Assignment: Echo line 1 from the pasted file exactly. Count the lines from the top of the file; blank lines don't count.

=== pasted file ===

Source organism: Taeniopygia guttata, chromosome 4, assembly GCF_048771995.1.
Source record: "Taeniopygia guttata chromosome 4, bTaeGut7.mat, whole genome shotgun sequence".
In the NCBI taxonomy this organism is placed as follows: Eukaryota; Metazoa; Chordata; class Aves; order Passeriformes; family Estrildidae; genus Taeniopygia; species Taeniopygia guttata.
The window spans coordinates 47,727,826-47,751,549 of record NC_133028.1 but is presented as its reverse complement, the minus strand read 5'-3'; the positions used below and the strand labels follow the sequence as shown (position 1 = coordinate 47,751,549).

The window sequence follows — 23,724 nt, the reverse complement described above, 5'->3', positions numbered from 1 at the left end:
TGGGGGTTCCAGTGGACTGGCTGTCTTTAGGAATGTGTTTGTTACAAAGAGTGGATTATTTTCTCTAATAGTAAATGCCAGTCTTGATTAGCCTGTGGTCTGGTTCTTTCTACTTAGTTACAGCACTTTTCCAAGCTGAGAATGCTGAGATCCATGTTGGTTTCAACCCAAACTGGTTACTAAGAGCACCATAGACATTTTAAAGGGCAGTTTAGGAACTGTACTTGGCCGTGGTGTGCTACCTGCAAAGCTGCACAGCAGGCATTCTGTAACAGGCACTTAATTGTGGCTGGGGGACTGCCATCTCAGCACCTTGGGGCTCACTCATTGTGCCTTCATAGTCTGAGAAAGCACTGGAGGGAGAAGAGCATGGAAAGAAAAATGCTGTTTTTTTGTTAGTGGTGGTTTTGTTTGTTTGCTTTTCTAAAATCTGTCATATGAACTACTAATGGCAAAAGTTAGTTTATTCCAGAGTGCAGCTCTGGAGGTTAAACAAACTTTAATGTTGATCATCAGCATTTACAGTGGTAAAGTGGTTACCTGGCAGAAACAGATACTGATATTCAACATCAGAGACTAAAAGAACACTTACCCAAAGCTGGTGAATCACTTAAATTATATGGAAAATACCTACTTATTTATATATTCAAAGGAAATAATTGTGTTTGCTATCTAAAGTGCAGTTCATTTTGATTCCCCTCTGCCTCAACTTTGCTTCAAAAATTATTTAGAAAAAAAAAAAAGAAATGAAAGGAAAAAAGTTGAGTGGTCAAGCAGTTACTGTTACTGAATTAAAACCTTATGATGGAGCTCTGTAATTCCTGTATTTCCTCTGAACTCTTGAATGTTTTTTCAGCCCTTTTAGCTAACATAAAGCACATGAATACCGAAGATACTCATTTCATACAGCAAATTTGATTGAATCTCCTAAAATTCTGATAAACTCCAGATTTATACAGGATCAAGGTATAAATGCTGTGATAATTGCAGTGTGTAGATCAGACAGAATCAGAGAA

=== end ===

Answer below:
Source organism: Taeniopygia guttata, chromosome 4, assembly GCF_048771995.1.